We've been home for three weeks, so I've had time to reflect on our 16-day cruise in Europe. Except for travel back and forth between our apartment in Washington and our trailer in Tucson, it's the first trip we've taken since the Before Times.
As usual, I learned a bunch.
1. If you have a monthly travel budget, but you haven't done any traveling for two years, you have enough to splurge on business class plane tickets. You might have trouble figuring out how to get into your middle business class seat for the first time if you don't have very good visual/spacial intelligence; you block the aisle for a whole minute until you figure it out. The seat feels like being in a space pod. You can recline until you're lying down, and you can sleep. If you sleep for three hours in your business class seat, you don't have much fatigue and jet lag when you arrive in Barcelona.
2. It's a good idea to arrive at a tour's starting point a day early. When we went to Paris years ago, we arrived late in the afternoon of the start of the tour. I slept through the entire bus ride of "Paris at Night". Since then, we arrive a day early when we're going on a tour.
3. If you have been learning Spanish on Duolingo for two months, you can have a conversation with the Barcelona taxi driver that you almost understand. Even if you're both limited in the other person's language, it can be done. Even if you both laugh from time to time.
4. You're glad you signed up for a "relaxed" group tour. You remember times in the past when you've walked several miles without a problem. And maybe it will happen again in the future. But if you have a bad knee, you're grateful to be with a group that takes it a little easier.
5. When you are watching out for your husband, who is still recovering from a weeklong hospital stay for sepsis that resulted in physical deconditioning, you sometimes don't give your full attention to lectures and other activities. But you knew this trip would be like that, so it's okay. You would both rather have this adventure than stay at home.
6. You have a comfortable cabin on the small ship, but you come to realize that you would rather be disembarking every day than spending every other day at sea. It's unavoidable if the places you're visiting are hundreds of miles from each other, but you decide next time you'll try river cruising.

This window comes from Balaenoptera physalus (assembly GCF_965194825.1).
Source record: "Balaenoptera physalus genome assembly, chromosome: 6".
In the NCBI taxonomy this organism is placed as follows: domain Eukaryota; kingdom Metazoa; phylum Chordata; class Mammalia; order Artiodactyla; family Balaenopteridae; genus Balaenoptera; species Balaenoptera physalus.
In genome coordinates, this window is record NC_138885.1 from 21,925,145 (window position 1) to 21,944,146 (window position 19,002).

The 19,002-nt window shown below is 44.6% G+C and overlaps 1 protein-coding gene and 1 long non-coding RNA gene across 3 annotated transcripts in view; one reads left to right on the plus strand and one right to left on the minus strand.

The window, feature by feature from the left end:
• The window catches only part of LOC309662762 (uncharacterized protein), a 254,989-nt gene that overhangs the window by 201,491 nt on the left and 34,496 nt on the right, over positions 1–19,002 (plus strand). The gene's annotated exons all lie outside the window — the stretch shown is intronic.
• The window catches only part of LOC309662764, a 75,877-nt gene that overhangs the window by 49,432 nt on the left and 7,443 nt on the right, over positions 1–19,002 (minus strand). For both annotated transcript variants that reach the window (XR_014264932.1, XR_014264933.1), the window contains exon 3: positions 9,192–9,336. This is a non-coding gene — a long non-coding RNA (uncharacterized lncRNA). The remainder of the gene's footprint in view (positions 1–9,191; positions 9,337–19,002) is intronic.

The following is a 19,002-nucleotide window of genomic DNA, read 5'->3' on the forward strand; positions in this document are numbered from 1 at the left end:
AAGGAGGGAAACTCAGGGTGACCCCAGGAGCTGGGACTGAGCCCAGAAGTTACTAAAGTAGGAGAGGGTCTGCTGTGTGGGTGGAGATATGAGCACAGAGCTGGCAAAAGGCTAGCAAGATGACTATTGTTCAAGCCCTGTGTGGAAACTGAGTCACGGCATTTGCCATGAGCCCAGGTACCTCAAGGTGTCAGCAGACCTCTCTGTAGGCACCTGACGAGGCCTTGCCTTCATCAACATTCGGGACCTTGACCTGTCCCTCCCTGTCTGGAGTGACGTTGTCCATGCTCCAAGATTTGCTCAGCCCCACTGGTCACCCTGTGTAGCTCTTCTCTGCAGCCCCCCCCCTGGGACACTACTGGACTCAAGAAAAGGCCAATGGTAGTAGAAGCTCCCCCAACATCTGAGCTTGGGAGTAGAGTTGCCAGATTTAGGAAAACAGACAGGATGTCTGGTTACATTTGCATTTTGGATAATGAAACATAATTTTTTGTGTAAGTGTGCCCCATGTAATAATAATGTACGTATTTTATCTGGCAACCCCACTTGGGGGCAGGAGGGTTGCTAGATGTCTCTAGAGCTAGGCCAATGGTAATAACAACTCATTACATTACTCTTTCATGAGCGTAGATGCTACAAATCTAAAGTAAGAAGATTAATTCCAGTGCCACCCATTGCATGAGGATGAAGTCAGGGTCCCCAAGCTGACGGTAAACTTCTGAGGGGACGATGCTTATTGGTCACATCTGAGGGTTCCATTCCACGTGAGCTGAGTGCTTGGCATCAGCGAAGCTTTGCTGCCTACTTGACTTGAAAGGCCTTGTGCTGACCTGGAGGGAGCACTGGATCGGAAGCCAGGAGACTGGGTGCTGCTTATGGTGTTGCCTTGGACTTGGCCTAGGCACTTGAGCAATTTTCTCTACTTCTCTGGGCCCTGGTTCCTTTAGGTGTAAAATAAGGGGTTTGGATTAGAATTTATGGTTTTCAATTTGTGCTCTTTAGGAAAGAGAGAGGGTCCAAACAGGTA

7. Wine is free at dinner, and most of your shipmates enjoy that. You, however, don't drink, so when the conversations get louder, you usually excuse yourself and go back to your cabin.
8. Walking around on a ship is good physical therapy, especially if you use the stairs instead of the elevator and if you leave your cane in your cabin sometimes. Since we've been home, I only use my cane when I'm walking a distance; in the house, and running errands, I don't. I'm stronger now for the ship experience.
9. All the ports of call were beautiful, whether in a city or in the countryside. Barcelona, Tangiers, Porto, Bilbao, Medoc, Saint Malo, Cherbourg, and Tilbury.
10. Art had wheelchair assistance in the airports. Especially at Heathrow, we would have gotten hopelessly lost and might well have missed our flights, except for the assistance, which was magnificent. The distances were good exercise for me and possible for Art.
11. The hardest part of the trip for me was being without wifi. How embarrassing.
12. In our group, eight people tested positive for covid at some point onboard, and they were confined to their cabins until they had a negative test. We were lucky. We didn't test positive until the first week after we got home!